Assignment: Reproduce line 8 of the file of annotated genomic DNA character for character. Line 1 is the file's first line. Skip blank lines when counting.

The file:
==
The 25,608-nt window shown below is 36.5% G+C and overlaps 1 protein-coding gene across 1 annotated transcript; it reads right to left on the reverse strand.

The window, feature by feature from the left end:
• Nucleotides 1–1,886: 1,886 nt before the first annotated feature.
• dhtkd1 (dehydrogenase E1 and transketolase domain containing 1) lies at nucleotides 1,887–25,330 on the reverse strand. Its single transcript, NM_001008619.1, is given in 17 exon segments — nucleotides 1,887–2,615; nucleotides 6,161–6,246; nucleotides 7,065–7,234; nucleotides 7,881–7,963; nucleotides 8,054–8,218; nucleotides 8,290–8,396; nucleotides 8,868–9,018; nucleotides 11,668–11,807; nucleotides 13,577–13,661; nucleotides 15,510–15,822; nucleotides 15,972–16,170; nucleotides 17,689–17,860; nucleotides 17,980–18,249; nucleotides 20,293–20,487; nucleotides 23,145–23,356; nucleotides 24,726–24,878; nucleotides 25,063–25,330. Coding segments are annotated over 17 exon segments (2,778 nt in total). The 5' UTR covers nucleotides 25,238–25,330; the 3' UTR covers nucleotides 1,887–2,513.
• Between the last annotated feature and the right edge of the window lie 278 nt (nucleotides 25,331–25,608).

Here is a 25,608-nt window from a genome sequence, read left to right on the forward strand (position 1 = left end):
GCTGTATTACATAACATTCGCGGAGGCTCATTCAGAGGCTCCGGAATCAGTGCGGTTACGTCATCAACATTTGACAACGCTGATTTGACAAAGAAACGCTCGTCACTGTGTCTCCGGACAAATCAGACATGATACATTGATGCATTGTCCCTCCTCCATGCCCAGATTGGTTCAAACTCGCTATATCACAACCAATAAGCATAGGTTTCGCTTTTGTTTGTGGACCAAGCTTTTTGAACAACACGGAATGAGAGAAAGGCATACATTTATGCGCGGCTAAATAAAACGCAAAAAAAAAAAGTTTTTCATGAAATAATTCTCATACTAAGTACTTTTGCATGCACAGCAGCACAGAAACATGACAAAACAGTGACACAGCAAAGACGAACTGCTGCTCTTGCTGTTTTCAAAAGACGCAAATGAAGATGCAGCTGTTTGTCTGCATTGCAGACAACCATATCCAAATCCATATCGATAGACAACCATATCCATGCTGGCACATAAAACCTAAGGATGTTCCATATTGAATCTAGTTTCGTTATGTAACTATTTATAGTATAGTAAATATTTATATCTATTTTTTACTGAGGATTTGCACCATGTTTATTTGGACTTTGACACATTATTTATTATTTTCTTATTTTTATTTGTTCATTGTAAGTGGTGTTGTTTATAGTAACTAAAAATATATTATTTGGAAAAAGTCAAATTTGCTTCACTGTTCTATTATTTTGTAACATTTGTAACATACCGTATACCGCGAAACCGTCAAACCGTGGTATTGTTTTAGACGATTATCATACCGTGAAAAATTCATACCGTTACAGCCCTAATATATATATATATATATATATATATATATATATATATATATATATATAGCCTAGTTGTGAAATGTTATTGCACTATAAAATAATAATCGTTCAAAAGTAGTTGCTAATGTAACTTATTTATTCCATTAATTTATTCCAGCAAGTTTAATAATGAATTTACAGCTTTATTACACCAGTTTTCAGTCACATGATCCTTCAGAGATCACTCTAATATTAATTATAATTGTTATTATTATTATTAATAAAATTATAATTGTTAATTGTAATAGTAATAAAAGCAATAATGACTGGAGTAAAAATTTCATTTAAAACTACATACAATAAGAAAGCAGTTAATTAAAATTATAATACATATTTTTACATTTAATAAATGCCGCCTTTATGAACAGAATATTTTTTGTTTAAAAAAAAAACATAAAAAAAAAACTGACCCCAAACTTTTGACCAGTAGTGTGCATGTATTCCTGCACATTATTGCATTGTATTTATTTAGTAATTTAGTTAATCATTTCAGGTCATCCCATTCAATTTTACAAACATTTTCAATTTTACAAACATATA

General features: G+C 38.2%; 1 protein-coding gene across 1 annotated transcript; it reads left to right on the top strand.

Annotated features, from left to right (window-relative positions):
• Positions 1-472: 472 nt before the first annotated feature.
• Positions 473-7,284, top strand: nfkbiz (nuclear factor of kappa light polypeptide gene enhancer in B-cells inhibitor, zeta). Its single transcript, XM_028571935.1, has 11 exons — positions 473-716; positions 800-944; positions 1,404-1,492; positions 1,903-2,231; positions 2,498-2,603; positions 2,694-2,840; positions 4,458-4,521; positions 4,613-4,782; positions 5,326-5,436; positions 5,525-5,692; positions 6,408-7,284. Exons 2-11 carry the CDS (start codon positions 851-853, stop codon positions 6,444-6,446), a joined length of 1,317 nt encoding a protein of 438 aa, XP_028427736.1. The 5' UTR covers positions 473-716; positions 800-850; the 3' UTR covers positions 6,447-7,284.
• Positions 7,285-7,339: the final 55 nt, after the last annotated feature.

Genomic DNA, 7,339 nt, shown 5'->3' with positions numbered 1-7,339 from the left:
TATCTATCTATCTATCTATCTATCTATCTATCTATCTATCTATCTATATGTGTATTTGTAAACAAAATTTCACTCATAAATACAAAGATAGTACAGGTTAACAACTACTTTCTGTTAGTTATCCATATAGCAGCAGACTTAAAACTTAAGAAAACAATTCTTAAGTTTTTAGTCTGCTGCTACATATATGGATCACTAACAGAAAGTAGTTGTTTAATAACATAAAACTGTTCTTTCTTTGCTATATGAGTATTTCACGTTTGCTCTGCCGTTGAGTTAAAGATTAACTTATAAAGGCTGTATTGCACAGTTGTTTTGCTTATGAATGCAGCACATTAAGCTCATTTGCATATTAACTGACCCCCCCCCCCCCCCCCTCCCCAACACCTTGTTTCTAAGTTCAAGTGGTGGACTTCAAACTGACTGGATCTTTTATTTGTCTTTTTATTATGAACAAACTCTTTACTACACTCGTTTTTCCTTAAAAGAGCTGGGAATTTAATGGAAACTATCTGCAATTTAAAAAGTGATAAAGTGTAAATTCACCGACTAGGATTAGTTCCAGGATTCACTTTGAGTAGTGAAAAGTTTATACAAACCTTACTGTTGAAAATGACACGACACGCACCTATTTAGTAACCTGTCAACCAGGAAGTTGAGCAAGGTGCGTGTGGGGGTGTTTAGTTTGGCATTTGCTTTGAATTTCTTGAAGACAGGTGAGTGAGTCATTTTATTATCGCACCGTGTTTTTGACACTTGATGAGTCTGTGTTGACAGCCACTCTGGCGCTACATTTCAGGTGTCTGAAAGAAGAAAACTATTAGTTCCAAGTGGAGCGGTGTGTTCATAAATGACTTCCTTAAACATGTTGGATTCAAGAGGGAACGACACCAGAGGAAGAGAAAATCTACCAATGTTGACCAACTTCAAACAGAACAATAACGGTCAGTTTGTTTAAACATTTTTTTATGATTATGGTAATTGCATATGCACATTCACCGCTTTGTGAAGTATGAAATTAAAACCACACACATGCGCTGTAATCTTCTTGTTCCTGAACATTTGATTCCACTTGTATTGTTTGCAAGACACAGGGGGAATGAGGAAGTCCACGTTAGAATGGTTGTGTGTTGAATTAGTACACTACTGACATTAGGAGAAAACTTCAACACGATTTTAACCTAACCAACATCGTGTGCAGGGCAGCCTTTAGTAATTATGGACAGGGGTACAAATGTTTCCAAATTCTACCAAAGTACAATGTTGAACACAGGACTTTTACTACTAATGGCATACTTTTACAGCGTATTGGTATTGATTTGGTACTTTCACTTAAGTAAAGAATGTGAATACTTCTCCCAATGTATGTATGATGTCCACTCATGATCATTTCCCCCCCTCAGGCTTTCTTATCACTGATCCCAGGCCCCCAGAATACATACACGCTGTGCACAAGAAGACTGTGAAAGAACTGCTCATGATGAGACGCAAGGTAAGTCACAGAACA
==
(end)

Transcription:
General features: G+C 38.2%; 1 protein-coding gene across 1 annotated transcript; it reads left to right on the top strand.